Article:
I've always felt rather eccentric given the stories going on in my head and my unusual perspective of things going on around me. Even among other writers I always felt a little weird. Then I began studying the life of Charles Dickens and felt strangely validated as a writer. Through studying his life and his works, I have learned many amazing things that are thought-provoking and worthy of noting. He was and is a truly amazing man! I hope you enjoy this journey of discovery with me. ~Anita

Thursday, March 29, 2012

Curiosities of the Old Curiosity Shop

Just last Sunday on my local PBS television station, they showed a version of “The Old Curiosity Shop” which was made just a few years ago. It stars Derek Jacobi. You might not know him by name, but many people would see him and think his face is surely familiar. Ironically, he was in the movie “Hereafter” where he played himself, and he was doing a public reading from a Dickens novel.

Anyway, I must confess that TOCS is not my favorite Dickens tale, and watching it again reinforced my feelings. However, I was actually surprised at how my respect and understanding of the story had changed since I’d seen it a few years ago. I’ve also seen another, older, much longer version on film, but given the depressing nature of the story, I think I prefer the more abridged version. Depressing, yes. Powerful, most definitely! Moving and worth seeing, absolutely! It’s certainly no more depressing than any given episode of Law and Order, a show that I’ve only watched now and then when illness has made me desperate for something that will make my mind expand a bit, and I always love the solving of a mystery, and the exploration of the human experience. What continually amazes me about Dickens is his vast understanding of the human experience, even at a very young age. He actually wrote Oliver Twist in his twenties. His twenties! I have children in their twenties, and I love them but I know they don’t have that much wisdom and insight. Ironically I recently came across (quite by accident, except that I don’t believe in coincidences) Oliver Twist on TV and rewatched it, as well. Given that it has no romance in it, and it also has some very difficult circumstances, it is on that list of my less-than-favorite Dickens stories. But I was surprised and amazed at its depth and power. And it has a delightfully happy ending.

Back to TOCS. I was quite blown away by the absolute pertinence the story has for today. Some issues are timeless, I suppose. But it’s the story of a sweet young teenaged girl (Little Nell) whose grandfather (her sole guardian) gambles away everything they have and Nell is reduced to working, then begging in the streets, and suffering all kinds of horrors because her grandfather (who is basically a good man and loves Nell) is so controlled by his addiction that he is destroying himself and her.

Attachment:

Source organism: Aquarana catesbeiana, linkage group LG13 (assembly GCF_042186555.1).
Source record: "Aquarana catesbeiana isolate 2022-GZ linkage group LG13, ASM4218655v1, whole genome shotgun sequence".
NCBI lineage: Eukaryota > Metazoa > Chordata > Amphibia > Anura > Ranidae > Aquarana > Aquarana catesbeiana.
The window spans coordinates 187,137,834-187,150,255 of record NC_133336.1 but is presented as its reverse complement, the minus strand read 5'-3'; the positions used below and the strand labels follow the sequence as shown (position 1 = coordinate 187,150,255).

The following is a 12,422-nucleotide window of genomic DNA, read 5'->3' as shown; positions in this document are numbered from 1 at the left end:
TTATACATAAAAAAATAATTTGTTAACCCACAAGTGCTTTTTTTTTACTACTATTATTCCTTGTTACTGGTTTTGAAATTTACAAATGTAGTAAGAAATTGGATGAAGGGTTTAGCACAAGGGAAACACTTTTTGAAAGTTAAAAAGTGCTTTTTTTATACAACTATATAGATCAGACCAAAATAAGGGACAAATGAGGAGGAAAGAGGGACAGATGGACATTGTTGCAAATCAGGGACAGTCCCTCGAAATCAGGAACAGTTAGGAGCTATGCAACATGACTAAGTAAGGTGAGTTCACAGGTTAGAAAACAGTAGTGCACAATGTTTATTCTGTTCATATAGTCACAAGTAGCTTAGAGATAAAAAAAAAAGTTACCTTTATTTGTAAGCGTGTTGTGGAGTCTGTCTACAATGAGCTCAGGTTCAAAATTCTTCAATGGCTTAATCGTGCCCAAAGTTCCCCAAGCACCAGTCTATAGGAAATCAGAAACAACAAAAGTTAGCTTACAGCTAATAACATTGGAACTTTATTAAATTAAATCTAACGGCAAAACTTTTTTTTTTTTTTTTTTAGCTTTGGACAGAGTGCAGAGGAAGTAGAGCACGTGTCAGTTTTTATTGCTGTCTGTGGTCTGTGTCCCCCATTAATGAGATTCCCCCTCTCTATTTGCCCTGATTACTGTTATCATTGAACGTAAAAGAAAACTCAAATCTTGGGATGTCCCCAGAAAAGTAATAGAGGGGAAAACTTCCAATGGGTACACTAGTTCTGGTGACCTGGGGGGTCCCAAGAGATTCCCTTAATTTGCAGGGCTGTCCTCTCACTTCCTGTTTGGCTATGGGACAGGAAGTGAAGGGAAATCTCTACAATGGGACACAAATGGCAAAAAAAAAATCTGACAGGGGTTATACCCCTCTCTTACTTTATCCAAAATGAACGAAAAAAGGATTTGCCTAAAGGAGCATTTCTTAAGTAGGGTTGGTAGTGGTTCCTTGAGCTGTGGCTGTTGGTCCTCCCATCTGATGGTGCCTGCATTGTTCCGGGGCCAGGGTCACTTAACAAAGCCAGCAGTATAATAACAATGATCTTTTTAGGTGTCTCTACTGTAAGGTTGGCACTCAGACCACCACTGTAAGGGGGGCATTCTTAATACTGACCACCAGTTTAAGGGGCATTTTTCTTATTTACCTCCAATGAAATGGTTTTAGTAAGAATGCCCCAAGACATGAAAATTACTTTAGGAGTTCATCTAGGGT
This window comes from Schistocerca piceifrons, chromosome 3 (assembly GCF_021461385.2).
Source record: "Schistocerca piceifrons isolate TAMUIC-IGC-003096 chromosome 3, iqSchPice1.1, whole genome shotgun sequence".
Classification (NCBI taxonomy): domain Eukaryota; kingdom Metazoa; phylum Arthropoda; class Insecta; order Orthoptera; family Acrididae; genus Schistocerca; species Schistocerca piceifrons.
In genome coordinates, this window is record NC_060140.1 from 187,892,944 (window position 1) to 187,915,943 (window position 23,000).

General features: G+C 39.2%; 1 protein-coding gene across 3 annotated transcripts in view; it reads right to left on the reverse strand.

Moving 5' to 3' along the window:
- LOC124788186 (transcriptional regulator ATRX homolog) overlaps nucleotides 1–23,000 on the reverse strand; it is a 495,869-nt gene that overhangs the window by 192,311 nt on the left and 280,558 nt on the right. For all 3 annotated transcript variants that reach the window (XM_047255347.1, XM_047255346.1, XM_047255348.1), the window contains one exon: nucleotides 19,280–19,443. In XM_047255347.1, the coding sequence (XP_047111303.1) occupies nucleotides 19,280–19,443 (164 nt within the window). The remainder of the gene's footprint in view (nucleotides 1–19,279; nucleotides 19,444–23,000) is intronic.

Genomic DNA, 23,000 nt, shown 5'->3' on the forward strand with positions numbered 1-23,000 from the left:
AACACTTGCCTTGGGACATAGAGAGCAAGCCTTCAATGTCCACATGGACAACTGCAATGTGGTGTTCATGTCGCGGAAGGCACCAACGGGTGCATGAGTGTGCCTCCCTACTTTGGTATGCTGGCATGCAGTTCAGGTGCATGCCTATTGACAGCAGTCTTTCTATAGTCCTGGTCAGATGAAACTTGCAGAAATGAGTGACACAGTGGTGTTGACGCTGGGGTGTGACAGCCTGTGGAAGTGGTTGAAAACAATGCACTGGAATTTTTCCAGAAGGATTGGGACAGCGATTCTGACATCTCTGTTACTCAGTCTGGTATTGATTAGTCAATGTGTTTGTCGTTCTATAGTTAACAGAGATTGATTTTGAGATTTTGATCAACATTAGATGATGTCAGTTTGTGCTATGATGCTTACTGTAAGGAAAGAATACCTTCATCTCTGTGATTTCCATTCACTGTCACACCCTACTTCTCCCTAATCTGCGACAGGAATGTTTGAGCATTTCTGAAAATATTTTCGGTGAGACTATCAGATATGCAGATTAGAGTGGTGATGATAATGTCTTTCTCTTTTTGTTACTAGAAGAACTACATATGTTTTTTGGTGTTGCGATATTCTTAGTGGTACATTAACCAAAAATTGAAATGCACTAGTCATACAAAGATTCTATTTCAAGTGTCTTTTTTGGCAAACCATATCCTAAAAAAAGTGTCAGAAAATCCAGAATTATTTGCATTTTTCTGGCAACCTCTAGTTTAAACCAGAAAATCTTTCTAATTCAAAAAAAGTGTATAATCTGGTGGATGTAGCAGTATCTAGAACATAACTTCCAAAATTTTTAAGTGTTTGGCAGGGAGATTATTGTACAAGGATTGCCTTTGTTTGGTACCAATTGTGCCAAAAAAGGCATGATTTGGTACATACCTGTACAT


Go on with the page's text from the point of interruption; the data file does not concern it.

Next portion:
Now I am going to give away the ending, except that anyone who knows anything about Dickens already knows this because it’s a well-known story. Little Nell dies in the end. The first time I learned this story, I was furious over Nell’s death. I had words with Mr. Dickens. Whether or not he heard them or cares about my opinion I can’t say. But over time, I have learned more about life and more about the author’s life. For Nell, the ultimate happy ending was for her to be released from the horrors of this mortal life. It was the only truly possible ending for her that could be happily ever after. And Nell’s death brings her grandfather to his senses and he begins a path of redemption.

Addictions are destroying families right and left in the world we live in. So, given the big picture, I found this story and its film adaptation well worth the time in trying to understand, and have compassion for, the victims of addiction that I come in contact with.

In the end, I would highly recommend sharing this film with my readers. Click the picture to go over to the PBS website, and you can even watch it online!

All in all, being a devout Dickens fan, I feel in awe and mightily proud of him for writing a story with such depth and insight that would still be applicable a century and a half later.

1 comment:

Rhonda Miller said...

I've never heard of this Dickens tale, but it does kind of sound familiar with tales you hear all the time on the news. It sounds like we can all learn a lesson from this tale. Thanks for sharing this.